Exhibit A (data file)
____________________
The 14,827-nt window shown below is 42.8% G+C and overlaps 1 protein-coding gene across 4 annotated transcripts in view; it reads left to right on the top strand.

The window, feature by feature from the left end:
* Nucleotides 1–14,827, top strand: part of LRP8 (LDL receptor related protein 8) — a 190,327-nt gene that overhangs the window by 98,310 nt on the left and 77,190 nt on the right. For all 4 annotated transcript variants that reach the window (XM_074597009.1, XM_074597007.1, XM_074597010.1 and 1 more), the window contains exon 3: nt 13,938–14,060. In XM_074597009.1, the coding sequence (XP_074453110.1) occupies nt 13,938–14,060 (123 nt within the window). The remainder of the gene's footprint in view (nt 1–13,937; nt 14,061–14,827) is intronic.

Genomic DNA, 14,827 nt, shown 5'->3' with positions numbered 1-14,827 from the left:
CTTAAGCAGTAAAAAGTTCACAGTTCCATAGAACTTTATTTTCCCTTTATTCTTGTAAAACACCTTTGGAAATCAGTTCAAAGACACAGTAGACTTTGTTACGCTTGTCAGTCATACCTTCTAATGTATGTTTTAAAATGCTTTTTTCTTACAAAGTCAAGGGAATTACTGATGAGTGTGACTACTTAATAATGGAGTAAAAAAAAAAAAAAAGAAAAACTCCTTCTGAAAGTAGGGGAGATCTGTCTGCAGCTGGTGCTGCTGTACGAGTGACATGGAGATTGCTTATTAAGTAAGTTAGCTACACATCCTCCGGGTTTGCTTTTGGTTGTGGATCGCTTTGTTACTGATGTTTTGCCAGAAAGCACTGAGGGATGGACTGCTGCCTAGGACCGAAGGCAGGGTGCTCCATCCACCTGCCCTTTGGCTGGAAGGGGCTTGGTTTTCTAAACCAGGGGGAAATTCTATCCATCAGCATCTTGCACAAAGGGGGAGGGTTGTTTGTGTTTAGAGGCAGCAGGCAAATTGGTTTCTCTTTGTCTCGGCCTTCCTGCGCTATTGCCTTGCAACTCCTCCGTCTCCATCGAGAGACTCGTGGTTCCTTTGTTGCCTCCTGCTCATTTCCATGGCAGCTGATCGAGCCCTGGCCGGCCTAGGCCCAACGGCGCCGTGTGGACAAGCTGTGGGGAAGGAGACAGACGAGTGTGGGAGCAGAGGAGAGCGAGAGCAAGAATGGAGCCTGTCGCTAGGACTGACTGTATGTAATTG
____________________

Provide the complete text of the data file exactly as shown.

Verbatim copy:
The 14,827-nt window shown below is 42.8% G+C and overlaps 1 protein-coding gene across 4 annotated transcripts in view; it reads left to right on the top strand.

The window, feature by feature from the left end:
* Nucleotides 1–14,827, top strand: part of LRP8 (LDL receptor related protein 8) — a 190,327-nt gene that overhangs the window by 98,310 nt on the left and 77,190 nt on the right. For all 4 annotated transcript variants that reach the window (XM_074597009.1, XM_074597007.1, XM_074597010.1 and 1 more), the window contains exon 3: nt 13,938–14,060. In XM_074597009.1, the coding sequence (XP_074453110.1) occupies nt 13,938–14,060 (123 nt within the window). The remainder of the gene's footprint in view (nt 1–13,937; nt 14,061–14,827) is intronic.

Genomic DNA, 14,827 nt, shown 5'->3' with positions numbered 1-14,827 from the left:
CTTAAGCAGTAAAAAGTTCACAGTTCCATAGAACTTTATTTTCCCTTTATTCTTGTAAAACACCTTTGGAAATCAGTTCAAAGACACAGTAGACTTTGTTACGCTTGTCAGTCATACCTTCTAATGTATGTTTTAAAATGCTTTTTTCTTACAAAGTCAAGGGAATTACTGATGAGTGTGACTACTTAATAATGGAGTAAAAAAAAAAAAAAAGAAAAACTCCTTCTGAAAGTAGGGGAGATCTGTCTGCAGCTGGTGCTGCTGTACGAGTGACATGGAGATTGCTTATTAAGTAAGTTAGCTACACATCCTCCGGGTTTGCTTTTGGTTGTGGATCGCTTTGTTACTGATGTTTTGCCAGAAAGCACTGAGGGATGGACTGCTGCCTAGGACCGAAGGCAGGGTGCTCCATCCACCTGCCCTTTGGCTGGAAGGGGCTTGGTTTTCTAAACCAGGGGGAAATTCTATCCATCAGCATCTTGCACAAAGGGGGAGGGTTGTTTGTGTTTAGAGGCAGCAGGCAAATTGGTTTCTCTTTGTCTCGGCCTTCCTGCGCTATTGCCTTGCAACTCCTCCGTCTCCATCGAGAGACTCGTGGTTCCTTTGTTGCCTCCTGCTCATTTCCATGGCAGCTGATCGAGCCCTGGCCGGCCTAGGCCCAACGGCGCCGTGTGGACAAGCTGTGGGGAAGGAGACAGACGAGTGTGGGAGCAGAGGAGAGCGAGAGCAAGAATGGAGCCTGTCGCTAGGACTGACTGTATGTAATTG